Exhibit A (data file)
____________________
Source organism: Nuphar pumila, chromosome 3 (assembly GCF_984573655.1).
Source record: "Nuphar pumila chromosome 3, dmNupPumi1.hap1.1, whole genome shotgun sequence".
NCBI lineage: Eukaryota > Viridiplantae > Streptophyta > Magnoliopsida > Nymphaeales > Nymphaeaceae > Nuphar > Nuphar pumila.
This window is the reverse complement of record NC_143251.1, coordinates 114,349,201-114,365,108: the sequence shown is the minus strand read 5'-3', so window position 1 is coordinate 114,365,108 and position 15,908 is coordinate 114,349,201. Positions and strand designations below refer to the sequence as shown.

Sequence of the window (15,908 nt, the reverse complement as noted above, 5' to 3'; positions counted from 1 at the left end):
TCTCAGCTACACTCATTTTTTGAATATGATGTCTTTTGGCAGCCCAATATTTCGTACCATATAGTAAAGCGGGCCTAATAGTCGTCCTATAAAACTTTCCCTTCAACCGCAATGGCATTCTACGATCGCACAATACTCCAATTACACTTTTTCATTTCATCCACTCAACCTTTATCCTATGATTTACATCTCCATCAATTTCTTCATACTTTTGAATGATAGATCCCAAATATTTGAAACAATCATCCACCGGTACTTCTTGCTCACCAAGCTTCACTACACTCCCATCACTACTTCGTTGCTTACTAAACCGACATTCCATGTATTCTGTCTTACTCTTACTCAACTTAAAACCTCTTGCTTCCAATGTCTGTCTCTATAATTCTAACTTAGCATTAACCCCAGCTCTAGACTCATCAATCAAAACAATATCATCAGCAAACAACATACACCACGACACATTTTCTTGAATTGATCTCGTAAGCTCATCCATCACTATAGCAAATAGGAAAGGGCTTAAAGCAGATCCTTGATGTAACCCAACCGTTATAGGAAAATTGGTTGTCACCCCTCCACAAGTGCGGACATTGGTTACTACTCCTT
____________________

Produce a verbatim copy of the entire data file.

Source organism: Nuphar pumila, chromosome 3 (assembly GCF_984573655.1).
Source record: "Nuphar pumila chromosome 3, dmNupPumi1.hap1.1, whole genome shotgun sequence".
NCBI lineage: Eukaryota > Viridiplantae > Streptophyta > Magnoliopsida > Nymphaeales > Nymphaeaceae > Nuphar > Nuphar pumila.
This window is the reverse complement of record NC_143251.1, coordinates 114,349,201-114,365,108: the sequence shown is the minus strand read 5'-3', so window position 1 is coordinate 114,365,108 and position 15,908 is coordinate 114,349,201. Positions and strand designations below refer to the sequence as shown.

Sequence of the window (15,908 nt, the reverse complement as noted above, 5' to 3'; positions counted from 1 at the left end):
TCTCAGCTACACTCATTTTTTGAATATGATGTCTTTTGGCAGCCCAATATTTCGTACCATATAGTAAAGCGGGCCTAATAGTCGTCCTATAAAACTTTCCCTTCAACCGCAATGGCATTCTACGATCGCACAATACTCCAATTACACTTTTTCATTTCATCCACTCAACCTTTATCCTATGATTTACATCTCCATCAATTTCTTCATACTTTTGAATGATAGATCCCAAATATTTGAAACAATCATCCACCGGTACTTCTTGCTCACCAAGCTTCACTACACTCCCATCACTACTTCGTTGCTTACTAAACCGACATTCCATGTATTCTGTCTTACTCTTACTCAACTTAAAACCTCTTGCTTCCAATGTCTGTCTCTATAATTCTAACTTAGCATTAACCCCAGCTCTAGACTCATCAATCAAAACAATATCATCAGCAAACAACATACACCACGACACATTTTCTTGAATTGATCTCGTAAGCTCATCCATCACTATAGCAAATAGGAAAGGGCTTAAAGCAGATCCTTGATGTAACCCAACCGTTATAGGAAAATTGGTTGTCACCCCTCCACAAGTGCGGACATTGGTTACTACTCCTT